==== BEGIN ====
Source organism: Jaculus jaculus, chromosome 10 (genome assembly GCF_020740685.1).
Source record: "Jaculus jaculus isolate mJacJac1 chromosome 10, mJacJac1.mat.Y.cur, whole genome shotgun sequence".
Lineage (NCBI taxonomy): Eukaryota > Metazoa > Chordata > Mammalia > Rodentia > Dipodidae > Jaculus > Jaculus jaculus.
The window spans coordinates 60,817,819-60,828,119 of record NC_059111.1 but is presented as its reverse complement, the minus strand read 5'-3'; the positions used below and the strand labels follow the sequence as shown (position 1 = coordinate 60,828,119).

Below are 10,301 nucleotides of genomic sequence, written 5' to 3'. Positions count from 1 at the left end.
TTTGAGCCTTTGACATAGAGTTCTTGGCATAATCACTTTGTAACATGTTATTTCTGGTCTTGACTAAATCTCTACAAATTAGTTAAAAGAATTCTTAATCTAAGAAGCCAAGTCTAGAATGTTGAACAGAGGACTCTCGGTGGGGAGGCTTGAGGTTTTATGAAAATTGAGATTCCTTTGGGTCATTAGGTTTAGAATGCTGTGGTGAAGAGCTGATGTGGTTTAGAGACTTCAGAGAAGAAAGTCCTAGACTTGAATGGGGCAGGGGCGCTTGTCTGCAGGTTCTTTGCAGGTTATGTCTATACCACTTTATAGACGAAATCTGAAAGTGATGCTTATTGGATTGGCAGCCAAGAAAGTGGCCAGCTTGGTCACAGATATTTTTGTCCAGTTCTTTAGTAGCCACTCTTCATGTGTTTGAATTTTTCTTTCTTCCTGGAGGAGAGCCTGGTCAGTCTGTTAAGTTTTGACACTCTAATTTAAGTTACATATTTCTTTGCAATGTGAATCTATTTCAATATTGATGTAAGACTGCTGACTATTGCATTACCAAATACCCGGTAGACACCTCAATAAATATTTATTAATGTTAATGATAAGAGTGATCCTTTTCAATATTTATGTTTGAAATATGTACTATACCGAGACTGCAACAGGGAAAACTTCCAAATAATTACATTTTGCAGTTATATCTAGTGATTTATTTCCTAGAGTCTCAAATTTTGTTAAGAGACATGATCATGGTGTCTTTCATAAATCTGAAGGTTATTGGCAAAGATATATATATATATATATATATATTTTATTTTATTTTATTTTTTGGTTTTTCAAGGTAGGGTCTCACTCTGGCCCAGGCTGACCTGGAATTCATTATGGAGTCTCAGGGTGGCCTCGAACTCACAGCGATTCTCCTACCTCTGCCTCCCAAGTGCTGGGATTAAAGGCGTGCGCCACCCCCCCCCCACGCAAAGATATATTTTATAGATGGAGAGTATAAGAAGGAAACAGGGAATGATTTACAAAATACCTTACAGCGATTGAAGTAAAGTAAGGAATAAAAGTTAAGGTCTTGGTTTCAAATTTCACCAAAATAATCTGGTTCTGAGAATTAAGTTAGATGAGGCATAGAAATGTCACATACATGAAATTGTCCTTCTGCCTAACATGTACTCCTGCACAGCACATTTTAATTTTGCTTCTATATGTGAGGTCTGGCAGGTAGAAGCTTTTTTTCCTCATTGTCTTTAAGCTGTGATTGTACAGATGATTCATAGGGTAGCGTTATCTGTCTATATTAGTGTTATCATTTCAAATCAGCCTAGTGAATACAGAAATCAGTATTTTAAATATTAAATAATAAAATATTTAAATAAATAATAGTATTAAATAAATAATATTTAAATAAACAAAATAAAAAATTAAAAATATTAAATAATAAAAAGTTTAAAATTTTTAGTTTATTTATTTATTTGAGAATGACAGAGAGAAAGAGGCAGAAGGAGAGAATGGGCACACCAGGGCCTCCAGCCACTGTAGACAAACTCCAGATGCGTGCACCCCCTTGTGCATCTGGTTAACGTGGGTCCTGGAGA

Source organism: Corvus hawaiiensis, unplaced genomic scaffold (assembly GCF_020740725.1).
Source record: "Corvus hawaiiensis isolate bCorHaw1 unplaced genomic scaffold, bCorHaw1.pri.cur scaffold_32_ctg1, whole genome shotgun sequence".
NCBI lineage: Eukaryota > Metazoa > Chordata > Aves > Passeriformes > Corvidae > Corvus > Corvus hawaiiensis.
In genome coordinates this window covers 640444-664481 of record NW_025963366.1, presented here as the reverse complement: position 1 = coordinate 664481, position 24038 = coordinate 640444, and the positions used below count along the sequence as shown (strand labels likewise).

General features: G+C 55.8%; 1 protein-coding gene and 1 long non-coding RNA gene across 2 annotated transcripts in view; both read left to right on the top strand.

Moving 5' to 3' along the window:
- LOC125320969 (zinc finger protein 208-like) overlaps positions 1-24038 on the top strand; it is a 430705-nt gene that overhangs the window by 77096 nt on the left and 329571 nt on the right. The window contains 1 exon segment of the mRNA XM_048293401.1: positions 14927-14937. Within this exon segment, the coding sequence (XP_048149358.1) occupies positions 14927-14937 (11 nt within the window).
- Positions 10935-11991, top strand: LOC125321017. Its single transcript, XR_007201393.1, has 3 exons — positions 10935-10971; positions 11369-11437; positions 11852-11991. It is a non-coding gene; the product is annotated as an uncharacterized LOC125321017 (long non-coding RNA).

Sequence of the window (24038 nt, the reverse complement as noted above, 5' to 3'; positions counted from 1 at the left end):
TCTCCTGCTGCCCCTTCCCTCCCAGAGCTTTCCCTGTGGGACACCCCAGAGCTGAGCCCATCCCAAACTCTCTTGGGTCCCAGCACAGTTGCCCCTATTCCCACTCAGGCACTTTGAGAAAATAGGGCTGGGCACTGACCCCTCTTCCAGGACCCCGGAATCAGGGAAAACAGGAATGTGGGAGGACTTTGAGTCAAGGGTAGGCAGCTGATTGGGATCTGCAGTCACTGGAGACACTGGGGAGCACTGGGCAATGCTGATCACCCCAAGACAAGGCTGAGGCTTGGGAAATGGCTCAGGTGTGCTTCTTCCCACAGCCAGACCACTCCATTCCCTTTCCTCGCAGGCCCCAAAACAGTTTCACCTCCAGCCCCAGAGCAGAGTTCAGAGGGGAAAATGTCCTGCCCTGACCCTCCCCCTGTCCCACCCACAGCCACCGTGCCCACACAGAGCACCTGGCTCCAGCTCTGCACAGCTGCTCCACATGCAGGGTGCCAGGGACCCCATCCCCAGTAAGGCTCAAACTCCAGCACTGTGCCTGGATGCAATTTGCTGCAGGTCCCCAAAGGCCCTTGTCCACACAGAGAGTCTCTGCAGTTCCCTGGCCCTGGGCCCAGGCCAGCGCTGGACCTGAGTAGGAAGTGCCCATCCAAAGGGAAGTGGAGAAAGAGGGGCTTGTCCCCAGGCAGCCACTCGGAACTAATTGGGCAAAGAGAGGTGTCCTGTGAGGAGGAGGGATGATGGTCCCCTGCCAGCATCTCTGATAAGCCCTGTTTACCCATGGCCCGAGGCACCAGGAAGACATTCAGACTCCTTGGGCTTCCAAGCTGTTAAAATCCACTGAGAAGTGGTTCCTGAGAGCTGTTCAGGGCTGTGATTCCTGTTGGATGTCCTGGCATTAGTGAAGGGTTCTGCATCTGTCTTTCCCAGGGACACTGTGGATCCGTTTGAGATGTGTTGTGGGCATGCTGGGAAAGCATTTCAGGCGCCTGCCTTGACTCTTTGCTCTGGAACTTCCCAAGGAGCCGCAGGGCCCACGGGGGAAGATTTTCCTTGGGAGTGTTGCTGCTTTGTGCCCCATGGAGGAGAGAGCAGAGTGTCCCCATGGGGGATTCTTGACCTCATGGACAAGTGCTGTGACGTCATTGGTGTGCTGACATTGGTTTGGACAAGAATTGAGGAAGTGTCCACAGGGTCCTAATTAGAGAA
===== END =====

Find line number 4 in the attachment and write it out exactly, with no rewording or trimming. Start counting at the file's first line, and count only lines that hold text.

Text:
The window spans coordinates 60,817,819-60,828,119 of record NC_059111.1 but is presented as its reverse complement, the minus strand read 5'-3'; the positions used below and the strand labels follow the sequence as shown (position 1 = coordinate 60,828,119).